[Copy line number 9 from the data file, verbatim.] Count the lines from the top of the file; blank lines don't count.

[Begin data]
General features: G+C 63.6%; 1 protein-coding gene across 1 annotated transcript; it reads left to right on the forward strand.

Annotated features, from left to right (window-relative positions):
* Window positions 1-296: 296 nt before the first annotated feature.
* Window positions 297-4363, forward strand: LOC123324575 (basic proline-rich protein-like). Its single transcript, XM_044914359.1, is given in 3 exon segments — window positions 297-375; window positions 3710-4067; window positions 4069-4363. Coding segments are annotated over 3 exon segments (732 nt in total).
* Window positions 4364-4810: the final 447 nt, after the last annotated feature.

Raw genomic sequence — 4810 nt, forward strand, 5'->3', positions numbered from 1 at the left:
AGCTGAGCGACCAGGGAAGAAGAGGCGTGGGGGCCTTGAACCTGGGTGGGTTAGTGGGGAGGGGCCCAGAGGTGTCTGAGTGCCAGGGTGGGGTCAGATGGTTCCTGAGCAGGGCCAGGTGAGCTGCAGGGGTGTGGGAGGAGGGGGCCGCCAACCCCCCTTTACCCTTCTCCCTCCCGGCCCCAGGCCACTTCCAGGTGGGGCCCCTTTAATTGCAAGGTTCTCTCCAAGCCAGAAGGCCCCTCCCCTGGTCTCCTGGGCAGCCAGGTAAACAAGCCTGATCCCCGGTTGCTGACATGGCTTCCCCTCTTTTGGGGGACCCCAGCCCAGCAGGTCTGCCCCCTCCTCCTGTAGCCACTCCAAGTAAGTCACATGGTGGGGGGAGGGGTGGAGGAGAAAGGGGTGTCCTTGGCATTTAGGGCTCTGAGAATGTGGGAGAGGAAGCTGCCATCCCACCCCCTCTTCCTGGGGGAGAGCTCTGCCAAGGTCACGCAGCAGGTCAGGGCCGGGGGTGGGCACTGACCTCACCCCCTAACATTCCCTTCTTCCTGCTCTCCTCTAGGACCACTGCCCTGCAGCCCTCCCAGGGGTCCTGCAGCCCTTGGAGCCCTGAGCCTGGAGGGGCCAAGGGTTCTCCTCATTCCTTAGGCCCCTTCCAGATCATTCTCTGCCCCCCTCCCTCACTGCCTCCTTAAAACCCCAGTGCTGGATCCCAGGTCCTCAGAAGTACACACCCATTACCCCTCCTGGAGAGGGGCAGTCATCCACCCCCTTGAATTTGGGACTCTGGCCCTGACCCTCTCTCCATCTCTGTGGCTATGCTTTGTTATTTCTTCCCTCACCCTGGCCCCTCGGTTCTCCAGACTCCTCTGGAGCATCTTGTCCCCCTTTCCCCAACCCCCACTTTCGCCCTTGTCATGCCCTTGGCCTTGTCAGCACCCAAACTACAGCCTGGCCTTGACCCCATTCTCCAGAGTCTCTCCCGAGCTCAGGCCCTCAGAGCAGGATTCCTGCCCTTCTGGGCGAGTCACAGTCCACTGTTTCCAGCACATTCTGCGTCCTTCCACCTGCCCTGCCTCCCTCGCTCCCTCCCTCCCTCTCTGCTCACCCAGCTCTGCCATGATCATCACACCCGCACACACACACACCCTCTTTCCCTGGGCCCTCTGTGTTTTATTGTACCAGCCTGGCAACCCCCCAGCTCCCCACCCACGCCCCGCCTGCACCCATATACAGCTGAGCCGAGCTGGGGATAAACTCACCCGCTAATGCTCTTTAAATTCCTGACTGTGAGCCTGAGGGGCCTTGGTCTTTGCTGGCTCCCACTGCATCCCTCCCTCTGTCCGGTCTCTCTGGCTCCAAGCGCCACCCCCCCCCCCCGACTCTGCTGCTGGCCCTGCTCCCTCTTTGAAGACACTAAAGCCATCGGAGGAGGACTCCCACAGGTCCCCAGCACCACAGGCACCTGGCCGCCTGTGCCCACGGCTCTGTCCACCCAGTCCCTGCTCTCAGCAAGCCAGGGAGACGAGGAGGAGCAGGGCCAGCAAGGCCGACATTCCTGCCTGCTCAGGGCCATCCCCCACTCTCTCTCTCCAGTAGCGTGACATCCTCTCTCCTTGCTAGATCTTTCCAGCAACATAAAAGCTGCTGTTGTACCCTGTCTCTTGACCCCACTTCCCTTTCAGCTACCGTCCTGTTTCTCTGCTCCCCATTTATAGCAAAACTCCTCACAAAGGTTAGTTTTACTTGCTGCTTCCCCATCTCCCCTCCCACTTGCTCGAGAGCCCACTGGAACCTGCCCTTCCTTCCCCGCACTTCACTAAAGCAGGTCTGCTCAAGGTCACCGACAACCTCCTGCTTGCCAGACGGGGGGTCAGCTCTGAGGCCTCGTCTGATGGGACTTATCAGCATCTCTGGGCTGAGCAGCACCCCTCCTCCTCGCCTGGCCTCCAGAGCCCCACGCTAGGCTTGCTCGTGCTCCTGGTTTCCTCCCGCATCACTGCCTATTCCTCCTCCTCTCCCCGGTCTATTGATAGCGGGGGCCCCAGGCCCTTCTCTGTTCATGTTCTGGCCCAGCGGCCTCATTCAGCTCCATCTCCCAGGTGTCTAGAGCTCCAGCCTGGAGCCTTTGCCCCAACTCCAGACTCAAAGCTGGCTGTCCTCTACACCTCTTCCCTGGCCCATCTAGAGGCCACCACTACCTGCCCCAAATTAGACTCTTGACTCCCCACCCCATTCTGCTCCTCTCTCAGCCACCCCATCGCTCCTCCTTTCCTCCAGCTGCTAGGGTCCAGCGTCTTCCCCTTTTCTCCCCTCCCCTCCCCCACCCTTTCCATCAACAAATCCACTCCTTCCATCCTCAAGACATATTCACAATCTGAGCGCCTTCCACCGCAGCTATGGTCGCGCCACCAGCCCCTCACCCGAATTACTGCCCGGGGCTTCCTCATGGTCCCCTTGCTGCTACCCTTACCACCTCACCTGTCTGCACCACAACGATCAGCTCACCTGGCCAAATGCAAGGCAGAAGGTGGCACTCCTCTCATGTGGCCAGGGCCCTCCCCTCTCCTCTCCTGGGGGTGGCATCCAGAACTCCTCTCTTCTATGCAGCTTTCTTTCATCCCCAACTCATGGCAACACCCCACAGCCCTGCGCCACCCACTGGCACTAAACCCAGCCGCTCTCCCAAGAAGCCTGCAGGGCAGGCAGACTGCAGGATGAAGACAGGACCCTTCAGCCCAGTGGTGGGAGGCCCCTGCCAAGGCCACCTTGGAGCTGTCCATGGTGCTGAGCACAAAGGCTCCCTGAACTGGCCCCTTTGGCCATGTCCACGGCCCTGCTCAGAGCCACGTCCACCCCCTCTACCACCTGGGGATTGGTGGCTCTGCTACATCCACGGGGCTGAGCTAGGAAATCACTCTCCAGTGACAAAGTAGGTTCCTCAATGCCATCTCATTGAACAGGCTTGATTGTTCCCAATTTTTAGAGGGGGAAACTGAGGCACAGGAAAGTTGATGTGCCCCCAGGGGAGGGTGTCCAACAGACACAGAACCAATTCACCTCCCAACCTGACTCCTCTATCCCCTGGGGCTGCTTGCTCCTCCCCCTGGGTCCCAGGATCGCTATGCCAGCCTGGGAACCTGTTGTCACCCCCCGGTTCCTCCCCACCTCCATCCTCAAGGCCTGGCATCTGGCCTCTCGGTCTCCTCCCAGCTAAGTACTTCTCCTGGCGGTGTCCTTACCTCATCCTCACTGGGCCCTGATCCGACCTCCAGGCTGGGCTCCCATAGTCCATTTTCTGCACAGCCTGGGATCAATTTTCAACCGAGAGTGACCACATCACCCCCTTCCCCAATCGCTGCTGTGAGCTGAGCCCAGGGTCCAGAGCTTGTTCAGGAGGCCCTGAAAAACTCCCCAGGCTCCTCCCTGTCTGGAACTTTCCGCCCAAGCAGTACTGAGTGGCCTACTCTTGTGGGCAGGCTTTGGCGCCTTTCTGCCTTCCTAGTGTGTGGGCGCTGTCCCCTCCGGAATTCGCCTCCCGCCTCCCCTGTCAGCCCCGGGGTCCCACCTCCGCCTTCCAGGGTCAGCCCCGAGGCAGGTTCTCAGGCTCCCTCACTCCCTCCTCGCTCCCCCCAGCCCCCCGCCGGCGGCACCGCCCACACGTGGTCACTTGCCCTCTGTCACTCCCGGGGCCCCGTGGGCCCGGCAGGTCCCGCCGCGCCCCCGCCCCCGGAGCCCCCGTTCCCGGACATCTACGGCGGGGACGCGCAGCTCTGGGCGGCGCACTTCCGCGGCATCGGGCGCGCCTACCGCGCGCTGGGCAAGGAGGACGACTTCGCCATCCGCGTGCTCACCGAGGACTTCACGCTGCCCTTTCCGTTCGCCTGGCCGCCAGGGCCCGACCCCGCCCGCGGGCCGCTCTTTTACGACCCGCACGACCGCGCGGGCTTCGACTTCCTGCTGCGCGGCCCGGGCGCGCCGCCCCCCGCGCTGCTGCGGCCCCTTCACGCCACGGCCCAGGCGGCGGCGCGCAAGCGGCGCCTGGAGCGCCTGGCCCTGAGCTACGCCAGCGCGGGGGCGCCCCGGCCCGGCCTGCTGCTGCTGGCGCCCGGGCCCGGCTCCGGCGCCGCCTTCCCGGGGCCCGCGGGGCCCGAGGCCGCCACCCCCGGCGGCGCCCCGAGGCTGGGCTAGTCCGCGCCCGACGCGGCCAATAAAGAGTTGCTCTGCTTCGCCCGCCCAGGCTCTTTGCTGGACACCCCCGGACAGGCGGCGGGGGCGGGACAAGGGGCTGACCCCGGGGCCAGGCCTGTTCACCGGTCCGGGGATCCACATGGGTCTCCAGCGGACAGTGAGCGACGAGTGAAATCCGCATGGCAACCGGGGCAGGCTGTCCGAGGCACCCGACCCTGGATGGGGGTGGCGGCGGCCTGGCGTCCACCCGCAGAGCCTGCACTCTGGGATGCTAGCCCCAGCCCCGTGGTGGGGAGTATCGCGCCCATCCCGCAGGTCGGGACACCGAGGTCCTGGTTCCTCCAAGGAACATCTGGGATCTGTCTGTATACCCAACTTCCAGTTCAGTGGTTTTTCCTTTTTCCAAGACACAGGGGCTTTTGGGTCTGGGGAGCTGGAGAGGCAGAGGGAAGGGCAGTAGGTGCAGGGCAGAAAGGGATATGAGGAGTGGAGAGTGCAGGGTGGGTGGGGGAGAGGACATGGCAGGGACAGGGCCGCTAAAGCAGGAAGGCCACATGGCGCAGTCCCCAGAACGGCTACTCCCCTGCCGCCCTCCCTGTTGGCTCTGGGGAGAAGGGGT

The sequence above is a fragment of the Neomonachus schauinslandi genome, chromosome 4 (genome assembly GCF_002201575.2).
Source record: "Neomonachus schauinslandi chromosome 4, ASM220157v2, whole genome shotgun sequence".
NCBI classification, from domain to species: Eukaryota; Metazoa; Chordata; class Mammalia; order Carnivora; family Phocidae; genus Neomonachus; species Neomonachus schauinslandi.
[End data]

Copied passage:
Source record: "Neomonachus schauinslandi chromosome 4, ASM220157v2, whole genome shotgun sequence".